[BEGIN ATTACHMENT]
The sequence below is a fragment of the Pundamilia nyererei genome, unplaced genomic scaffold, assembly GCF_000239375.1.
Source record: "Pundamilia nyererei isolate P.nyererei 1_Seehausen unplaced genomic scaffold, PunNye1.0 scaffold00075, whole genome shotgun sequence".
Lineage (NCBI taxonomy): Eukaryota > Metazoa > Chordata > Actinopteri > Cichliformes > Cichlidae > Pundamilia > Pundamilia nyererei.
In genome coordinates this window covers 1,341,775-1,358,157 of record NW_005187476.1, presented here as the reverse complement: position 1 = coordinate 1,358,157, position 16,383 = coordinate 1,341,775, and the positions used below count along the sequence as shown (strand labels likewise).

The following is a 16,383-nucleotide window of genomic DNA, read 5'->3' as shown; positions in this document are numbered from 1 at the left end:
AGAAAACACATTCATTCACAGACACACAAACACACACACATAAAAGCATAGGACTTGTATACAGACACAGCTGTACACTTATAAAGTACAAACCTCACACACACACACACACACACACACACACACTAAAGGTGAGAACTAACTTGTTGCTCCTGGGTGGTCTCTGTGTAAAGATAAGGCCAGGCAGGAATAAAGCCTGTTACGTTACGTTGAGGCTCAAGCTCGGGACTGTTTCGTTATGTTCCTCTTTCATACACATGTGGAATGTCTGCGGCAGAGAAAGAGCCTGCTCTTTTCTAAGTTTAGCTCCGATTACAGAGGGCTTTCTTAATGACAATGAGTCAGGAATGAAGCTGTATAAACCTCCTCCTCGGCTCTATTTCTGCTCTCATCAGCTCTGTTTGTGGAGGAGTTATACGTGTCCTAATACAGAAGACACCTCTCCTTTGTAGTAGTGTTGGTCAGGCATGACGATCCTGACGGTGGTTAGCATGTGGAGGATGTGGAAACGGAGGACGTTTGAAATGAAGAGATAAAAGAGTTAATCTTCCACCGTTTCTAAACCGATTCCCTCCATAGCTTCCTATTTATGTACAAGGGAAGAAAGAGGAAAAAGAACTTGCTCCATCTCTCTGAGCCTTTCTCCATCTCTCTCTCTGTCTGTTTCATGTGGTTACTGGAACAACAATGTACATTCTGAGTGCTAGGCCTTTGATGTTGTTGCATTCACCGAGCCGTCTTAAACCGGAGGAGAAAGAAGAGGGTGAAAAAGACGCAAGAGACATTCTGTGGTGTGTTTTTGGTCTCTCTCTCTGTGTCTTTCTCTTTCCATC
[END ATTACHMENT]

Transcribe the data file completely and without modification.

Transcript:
The sequence below is a fragment of the Pundamilia nyererei genome, unplaced genomic scaffold, assembly GCF_000239375.1.
Source record: "Pundamilia nyererei isolate P.nyererei 1_Seehausen unplaced genomic scaffold, PunNye1.0 scaffold00075, whole genome shotgun sequence".
Lineage (NCBI taxonomy): Eukaryota > Metazoa > Chordata > Actinopteri > Cichliformes > Cichlidae > Pundamilia > Pundamilia nyererei.
In genome coordinates this window covers 1,341,775-1,358,157 of record NW_005187476.1, presented here as the reverse complement: position 1 = coordinate 1,358,157, position 16,383 = coordinate 1,341,775, and the positions used below count along the sequence as shown (strand labels likewise).

The following is a 16,383-nucleotide window of genomic DNA, read 5'->3' as shown; positions in this document are numbered from 1 at the left end:
AGAAAACACATTCATTCACAGACACACAAACACACACACATAAAAGCATAGGACTTGTATACAGACACAGCTGTACACTTATAAAGTACAAACCTCACACACACACACACACACACACACACACACTAAAGGTGAGAACTAACTTGTTGCTCCTGGGTGGTCTCTGTGTAAAGATAAGGCCAGGCAGGAATAAAGCCTGTTACGTTACGTTGAGGCTCAAGCTCGGGACTGTTTCGTTATGTTCCTCTTTCATACACATGTGGAATGTCTGCGGCAGAGAAAGAGCCTGCTCTTTTCTAAGTTTAGCTCCGATTACAGAGGGCTTTCTTAATGACAATGAGTCAGGAATGAAGCTGTATAAACCTCCTCCTCGGCTCTATTTCTGCTCTCATCAGCTCTGTTTGTGGAGGAGTTATACGTGTCCTAATACAGAAGACACCTCTCCTTTGTAGTAGTGTTGGTCAGGCATGACGATCCTGACGGTGGTTAGCATGTGGAGGATGTGGAAACGGAGGACGTTTGAAATGAAGAGATAAAAGAGTTAATCTTCCACCGTTTCTAAACCGATTCCCTCCATAGCTTCCTATTTATGTACAAGGGAAGAAAGAGGAAAAAGAACTTGCTCCATCTCTCTGAGCCTTTCTCCATCTCTCTCTCTGTCTGTTTCATGTGGTTACTGGAACAACAATGTACATTCTGAGTGCTAGGCCTTTGATGTTGTTGCATTCACCGAGCCGTCTTAAACCGGAGGAGAAAGAAGAGGGTGAAAAAGACGCAAGAGACATTCTGTGGTGTGTTTTTGGTCTCTCTCTCTGTGTCTTTCTCTTTCCATC